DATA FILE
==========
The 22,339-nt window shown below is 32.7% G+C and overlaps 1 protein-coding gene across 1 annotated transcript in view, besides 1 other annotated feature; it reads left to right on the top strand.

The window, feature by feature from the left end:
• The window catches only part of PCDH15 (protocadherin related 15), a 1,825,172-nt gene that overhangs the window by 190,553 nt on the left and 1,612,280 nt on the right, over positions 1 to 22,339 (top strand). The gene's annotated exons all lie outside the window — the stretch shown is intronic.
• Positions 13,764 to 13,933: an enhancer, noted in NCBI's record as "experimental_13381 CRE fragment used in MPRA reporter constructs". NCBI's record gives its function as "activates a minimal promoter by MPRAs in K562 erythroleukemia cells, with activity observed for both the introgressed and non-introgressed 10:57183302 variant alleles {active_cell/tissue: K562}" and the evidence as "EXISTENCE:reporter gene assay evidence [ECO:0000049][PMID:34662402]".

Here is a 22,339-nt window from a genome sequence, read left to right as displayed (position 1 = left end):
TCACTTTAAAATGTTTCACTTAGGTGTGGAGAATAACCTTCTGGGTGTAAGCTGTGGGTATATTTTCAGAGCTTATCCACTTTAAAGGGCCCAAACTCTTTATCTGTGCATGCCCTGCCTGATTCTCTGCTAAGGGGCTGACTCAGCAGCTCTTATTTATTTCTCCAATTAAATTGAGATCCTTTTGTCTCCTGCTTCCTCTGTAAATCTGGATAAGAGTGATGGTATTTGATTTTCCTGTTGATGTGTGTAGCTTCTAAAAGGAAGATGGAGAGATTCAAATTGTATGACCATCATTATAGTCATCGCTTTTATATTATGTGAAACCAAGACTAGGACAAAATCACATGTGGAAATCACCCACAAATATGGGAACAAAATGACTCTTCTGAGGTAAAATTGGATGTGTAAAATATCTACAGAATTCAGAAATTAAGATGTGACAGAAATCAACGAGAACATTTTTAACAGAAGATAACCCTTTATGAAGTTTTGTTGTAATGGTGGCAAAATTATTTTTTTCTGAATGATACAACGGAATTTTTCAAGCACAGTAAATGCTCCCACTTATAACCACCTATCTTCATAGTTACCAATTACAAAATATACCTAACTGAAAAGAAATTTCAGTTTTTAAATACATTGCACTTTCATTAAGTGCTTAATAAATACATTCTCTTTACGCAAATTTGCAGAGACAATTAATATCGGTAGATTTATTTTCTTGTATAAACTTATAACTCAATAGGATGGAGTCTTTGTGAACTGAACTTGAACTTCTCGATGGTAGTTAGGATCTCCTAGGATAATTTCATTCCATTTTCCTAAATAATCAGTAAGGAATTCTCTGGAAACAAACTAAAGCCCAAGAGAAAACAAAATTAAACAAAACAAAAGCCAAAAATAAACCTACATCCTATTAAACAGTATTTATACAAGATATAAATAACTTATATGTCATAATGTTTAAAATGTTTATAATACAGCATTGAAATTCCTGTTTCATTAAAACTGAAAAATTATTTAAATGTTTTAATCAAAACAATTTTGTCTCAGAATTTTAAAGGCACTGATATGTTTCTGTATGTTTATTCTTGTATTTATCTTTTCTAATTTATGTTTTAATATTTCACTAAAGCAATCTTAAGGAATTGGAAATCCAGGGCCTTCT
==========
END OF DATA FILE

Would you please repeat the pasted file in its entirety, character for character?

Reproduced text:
The 22,339-nt window shown below is 32.7% G+C and overlaps 1 protein-coding gene across 1 annotated transcript in view, besides 1 other annotated feature; it reads left to right on the top strand.

The window, feature by feature from the left end:
• The window catches only part of PCDH15 (protocadherin related 15), a 1,825,172-nt gene that overhangs the window by 190,553 nt on the left and 1,612,280 nt on the right, over positions 1 to 22,339 (top strand). The gene's annotated exons all lie outside the window — the stretch shown is intronic.
• Positions 13,764 to 13,933: an enhancer, noted in NCBI's record as "experimental_13381 CRE fragment used in MPRA reporter constructs". NCBI's record gives its function as "activates a minimal promoter by MPRAs in K562 erythroleukemia cells, with activity observed for both the introgressed and non-introgressed 10:57183302 variant alleles {active_cell/tissue: K562}" and the evidence as "EXISTENCE:reporter gene assay evidence [ECO:0000049][PMID:34662402]".

Here is a 22,339-nt window from a genome sequence, read left to right as displayed (position 1 = left end):
TCACTTTAAAATGTTTCACTTAGGTGTGGAGAATAACCTTCTGGGTGTAAGCTGTGGGTATATTTTCAGAGCTTATCCACTTTAAAGGGCCCAAACTCTTTATCTGTGCATGCCCTGCCTGATTCTCTGCTAAGGGGCTGACTCAGCAGCTCTTATTTATTTCTCCAATTAAATTGAGATCCTTTTGTCTCCTGCTTCCTCTGTAAATCTGGATAAGAGTGATGGTATTTGATTTTCCTGTTGATGTGTGTAGCTTCTAAAAGGAAGATGGAGAGATTCAAATTGTATGACCATCATTATAGTCATCGCTTTTATATTATGTGAAACCAAGACTAGGACAAAATCACATGTGGAAATCACCCACAAATATGGGAACAAAATGACTCTTCTGAGGTAAAATTGGATGTGTAAAATATCTACAGAATTCAGAAATTAAGATGTGACAGAAATCAACGAGAACATTTTTAACAGAAGATAACCCTTTATGAAGTTTTGTTGTAATGGTGGCAAAATTATTTTTTTCTGAATGATACAACGGAATTTTTCAAGCACAGTAAATGCTCCCACTTATAACCACCTATCTTCATAGTTACCAATTACAAAATATACCTAACTGAAAAGAAATTTCAGTTTTTAAATACATTGCACTTTCATTAAGTGCTTAATAAATACATTCTCTTTACGCAAATTTGCAGAGACAATTAATATCGGTAGATTTATTTTCTTGTATAAACTTATAACTCAATAGGATGGAGTCTTTGTGAACTGAACTTGAACTTCTCGATGGTAGTTAGGATCTCCTAGGATAATTTCATTCCATTTTCCTAAATAATCAGTAAGGAATTCTCTGGAAACAAACTAAAGCCCAAGAGAAAACAAAATTAAACAAAACAAAAGCCAAAAATAAACCTACATCCTATTAAACAGTATTTATACAAGATATAAATAACTTATATGTCATAATGTTTAAAATGTTTATAATACAGCATTGAAATTCCTGTTTCATTAAAACTGAAAAATTATTTAAATGTTTTAATCAAAACAATTTTGTCTCAGAATTTTAAAGGCACTGATATGTTTCTGTATGTTTATTCTTGTATTTATCTTTTCTAATTTATGTTTTAATATTTCACTAAAGCAATCTTAAGGAATTGGAAATCCAGGGCCTTCT